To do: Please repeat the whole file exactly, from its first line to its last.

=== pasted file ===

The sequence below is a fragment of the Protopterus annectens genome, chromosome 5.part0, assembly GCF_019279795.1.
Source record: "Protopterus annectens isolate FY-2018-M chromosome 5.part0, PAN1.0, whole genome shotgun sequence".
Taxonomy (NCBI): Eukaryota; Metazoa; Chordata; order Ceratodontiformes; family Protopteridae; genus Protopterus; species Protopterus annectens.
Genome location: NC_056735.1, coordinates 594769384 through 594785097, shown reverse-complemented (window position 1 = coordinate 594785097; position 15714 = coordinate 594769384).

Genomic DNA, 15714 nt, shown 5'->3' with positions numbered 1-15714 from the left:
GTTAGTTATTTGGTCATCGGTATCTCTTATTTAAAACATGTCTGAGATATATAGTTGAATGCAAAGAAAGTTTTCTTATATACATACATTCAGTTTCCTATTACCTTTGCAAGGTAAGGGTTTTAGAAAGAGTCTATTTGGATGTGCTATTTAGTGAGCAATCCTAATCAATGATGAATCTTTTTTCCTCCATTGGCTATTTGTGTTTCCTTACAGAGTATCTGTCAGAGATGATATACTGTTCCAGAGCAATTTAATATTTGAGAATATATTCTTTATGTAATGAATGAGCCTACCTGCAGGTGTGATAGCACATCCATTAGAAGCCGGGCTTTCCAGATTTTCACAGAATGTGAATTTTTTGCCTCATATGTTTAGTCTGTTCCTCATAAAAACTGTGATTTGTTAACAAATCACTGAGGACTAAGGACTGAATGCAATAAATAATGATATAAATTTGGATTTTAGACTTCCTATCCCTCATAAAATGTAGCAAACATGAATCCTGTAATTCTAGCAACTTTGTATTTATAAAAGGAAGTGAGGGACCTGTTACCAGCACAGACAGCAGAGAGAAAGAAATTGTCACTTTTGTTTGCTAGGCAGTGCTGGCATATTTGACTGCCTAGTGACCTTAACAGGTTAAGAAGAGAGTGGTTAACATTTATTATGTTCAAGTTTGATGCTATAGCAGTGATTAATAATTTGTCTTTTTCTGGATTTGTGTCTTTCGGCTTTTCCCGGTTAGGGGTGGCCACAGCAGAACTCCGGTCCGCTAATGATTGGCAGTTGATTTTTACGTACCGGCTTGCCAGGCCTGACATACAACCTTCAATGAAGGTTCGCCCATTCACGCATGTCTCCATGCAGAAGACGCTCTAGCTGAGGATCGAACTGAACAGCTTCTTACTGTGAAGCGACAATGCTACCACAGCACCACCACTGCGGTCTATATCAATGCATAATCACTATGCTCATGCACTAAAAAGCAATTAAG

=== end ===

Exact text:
The sequence below is a fragment of the Protopterus annectens genome, chromosome 5.part0, assembly GCF_019279795.1.
Source record: "Protopterus annectens isolate FY-2018-M chromosome 5.part0, PAN1.0, whole genome shotgun sequence".
Taxonomy (NCBI): Eukaryota; Metazoa; Chordata; order Ceratodontiformes; family Protopteridae; genus Protopterus; species Protopterus annectens.
Genome location: NC_056735.1, coordinates 594769384 through 594785097, shown reverse-complemented (window position 1 = coordinate 594785097; position 15714 = coordinate 594769384).

Genomic DNA, 15714 nt, shown 5'->3' with positions numbered 1-15714 from the left:
GTTAGTTATTTGGTCATCGGTATCTCTTATTTAAAACATGTCTGAGATATATAGTTGAATGCAAAGAAAGTTTTCTTATATACATACATTCAGTTTCCTATTACCTTTGCAAGGTAAGGGTTTTAGAAAGAGTCTATTTGGATGTGCTATTTAGTGAGCAATCCTAATCAATGATGAATCTTTTTTCCTCCATTGGCTATTTGTGTTTCCTTACAGAGTATCTGTCAGAGATGATATACTGTTCCAGAGCAATTTAATATTTGAGAATATATTCTTTATGTAATGAATGAGCCTACCTGCAGGTGTGATAGCACATCCATTAGAAGCCGGGCTTTCCAGATTTTCACAGAATGTGAATTTTTTGCCTCATATGTTTAGTCTGTTCCTCATAAAAACTGTGATTTGTTAACAAATCACTGAGGACTAAGGACTGAATGCAATAAATAATGATATAAATTTGGATTTTAGACTTCCTATCCCTCATAAAATGTAGCAAACATGAATCCTGTAATTCTAGCAACTTTGTATTTATAAAAGGAAGTGAGGGACCTGTTACCAGCACAGACAGCAGAGAGAAAGAAATTGTCACTTTTGTTTGCTAGGCAGTGCTGGCATATTTGACTGCCTAGTGACCTTAACAGGTTAAGAAGAGAGTGGTTAACATTTATTATGTTCAAGTTTGATGCTATAGCAGTGATTAATAATTTGTCTTTTTCTGGATTTGTGTCTTTCGGCTTTTCCCGGTTAGGGGTGGCCACAGCAGAACTCCGGTCCGCTAATGATTGGCAGTTGATTTTTACGTACCGGCTTGCCAGGCCTGACATACAACCTTCAATGAAGGTTCGCCCATTCACGCATGTCTCCATGCAGAAGACGCTCTAGCTGAGGATCGAACTGAACAGCTTCTTACTGTGAAGCGACAATGCTACCACAGCACCACCACTGCGGTCTATATCAATGCATAATCACTATGCTCATGCACTAAAAAGCAATTAAG